Thrilled to create this accompanying art for Melissa Ragsly’s fantastic short essay about her first car, Carolyn, at Hobart—check it out.
Rosalie stood still, caught her breath. The sky continued to bruise dark. Henry had told her that frogs were signs of good environments. That they died off fast when the air quality was bad. He’d told her to bring one back in a container for him to experiment on.
I’m so, so grateful to the editors for picking this up.
In the eighth “We Know So Little” post at Pidgeonholes—and the last before a brief hiatus—I write about the Mother of the Forest, a giant sequoia stripped of her bark in the 19th century & left to (slowly) die, and how we refuse to acknowledge the righteous life all around us:
Sequoias, black cherry in your backyard, a park down the street flush with chestnut and silver maple, a magnificent sycamore outside your office window—trees will outlive us all, and suddenly granting them cognizance, some inner life, is a frightening prospect. You think of the branches you ripped from trees and the leaves plucked out for fun, all the initials you carved, all the hurt, all of it.
In the fifth “We Know So Little” post at Pidgeonholes—my recurring series about being awed by the world around us—I explore the Osage orange and other evolutionary anachronisms, these things lost in time that yet persevere:
A thing evolves, typically adjacent to other things—coevolution. So a plant, for example, might evolve its fruit to be eaten a certain way by a certain species in order to ensure its seeds are properly dispersed. But in the case of evolutionary anachronism, one of the parts of this relationship dies off. And yet, the plant’s relic behavior remains, visible to us, pumping away like a still-warm, body-less heart.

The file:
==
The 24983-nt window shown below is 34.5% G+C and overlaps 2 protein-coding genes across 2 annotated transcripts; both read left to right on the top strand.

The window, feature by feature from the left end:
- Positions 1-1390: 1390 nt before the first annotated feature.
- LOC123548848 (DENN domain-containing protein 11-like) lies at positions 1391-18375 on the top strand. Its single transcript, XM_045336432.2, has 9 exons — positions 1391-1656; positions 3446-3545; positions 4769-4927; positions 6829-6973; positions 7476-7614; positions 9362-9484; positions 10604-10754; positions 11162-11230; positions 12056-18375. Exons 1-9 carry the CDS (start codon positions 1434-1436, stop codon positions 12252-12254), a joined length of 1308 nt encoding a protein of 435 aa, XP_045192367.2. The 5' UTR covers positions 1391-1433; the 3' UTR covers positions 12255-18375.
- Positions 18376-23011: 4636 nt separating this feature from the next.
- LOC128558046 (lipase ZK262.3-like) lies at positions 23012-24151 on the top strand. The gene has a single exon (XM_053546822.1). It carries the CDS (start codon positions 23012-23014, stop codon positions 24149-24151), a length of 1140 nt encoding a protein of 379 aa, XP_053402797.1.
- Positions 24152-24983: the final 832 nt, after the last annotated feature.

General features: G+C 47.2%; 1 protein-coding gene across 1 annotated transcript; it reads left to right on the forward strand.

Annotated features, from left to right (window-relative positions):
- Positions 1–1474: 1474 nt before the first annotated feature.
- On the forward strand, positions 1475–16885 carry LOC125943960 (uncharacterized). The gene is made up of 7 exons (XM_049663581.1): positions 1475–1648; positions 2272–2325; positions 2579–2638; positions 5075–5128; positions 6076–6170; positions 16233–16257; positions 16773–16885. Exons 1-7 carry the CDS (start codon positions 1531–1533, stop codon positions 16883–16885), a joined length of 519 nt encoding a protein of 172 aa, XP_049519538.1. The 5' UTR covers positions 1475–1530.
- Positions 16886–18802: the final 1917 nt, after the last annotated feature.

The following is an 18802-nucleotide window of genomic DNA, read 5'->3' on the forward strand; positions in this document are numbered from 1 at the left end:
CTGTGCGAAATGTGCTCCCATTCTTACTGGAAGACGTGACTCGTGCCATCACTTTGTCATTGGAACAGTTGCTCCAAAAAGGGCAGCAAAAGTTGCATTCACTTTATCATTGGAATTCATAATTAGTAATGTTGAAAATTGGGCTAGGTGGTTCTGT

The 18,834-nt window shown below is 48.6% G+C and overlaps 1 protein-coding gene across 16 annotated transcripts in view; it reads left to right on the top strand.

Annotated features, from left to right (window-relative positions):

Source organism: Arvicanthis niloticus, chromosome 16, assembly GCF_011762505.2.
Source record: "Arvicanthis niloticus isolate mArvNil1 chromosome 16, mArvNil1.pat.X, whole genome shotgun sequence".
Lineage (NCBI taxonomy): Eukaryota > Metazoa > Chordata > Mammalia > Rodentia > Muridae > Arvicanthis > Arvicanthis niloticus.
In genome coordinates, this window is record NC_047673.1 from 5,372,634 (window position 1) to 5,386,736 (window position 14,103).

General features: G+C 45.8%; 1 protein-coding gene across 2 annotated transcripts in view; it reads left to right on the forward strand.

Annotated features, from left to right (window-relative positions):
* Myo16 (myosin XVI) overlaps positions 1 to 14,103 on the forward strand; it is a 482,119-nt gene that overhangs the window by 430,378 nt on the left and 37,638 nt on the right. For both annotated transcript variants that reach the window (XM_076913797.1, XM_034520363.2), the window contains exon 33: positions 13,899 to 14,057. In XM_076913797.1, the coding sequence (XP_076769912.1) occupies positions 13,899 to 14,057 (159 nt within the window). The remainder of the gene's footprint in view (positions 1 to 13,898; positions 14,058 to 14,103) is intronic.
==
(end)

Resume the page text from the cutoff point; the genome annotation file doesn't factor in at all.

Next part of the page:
(And here, the storyteller laughs — you have to, like it’s built into the narrative, a piece of coding hardwired, a signal to whoever’s speaking to stop, tilt their head back, and guffaw wildly.)
The boy, shy and sheepish, sat back and made a nest in the tall revenna and silver grass.
“My cousin Rachel taught me a game,” he said.
“What kind.” She was wary of boys and their games. This much she knew already.
“It’s called jinx.”
A huge thanks to the editors for taking a chance on this. I’m grateful.
In the fourth “We Know So Little” post at Pidgeonholes—my recurring series about being awed by the world around us—I talk about giant honey bees, their shimmering defense, and explore what we’d hear if we only stopped to listen:
But we just don’t know—can’t know, can we?—the full implications: what it is they whisper to one another, this throbbing message sent in nanoseconds, sent near the speed of light, means, or how it’s interpreted by a world we’re convinced we’re above.
I was fortunate to do the artwork for singer-songwriter Jesse Young’s new album, Heart of Me, which is out now (both digitally and in physical formats).
See? There is a story here you know. This place, this ecosystem, these bears, the salmon, and you. They’re unable to escape the pull of home, of passing something down. You thought, for a long while, that you could escape, that none of it mattered, where you came from.
In the second “We Know So Little” post at Pidgeonholes—my recurring series about being awed by the world around us—I ponder turkey vultures on Long Island and the inescapability of the wild around us, no matter where we are:
Across the street, a neighbor comes out and makes a loud phone call to animal control. They’re afraid, can’t fathom this monster so close to their house and family. They wave their arms wildly, try to shoo the bird away. They don’t know what to make of this carnage.
Feel incredibly proud and honored to have done the artwork for musician Jesse Young‘s new album, Heart of Me, out March 1, 2019. I’ve known Jesse for almost eighteen years; he’s an incredible friend and a mesmerizingly-talented musician.
And this is something new to me, seeing something I illustrated on iTunes. Pretty pretty pretty neat.
Here’s the front and back of the album (and there will be a physical release, too):
You can pre-order Heart of Me on Bandcamp or on iTunes.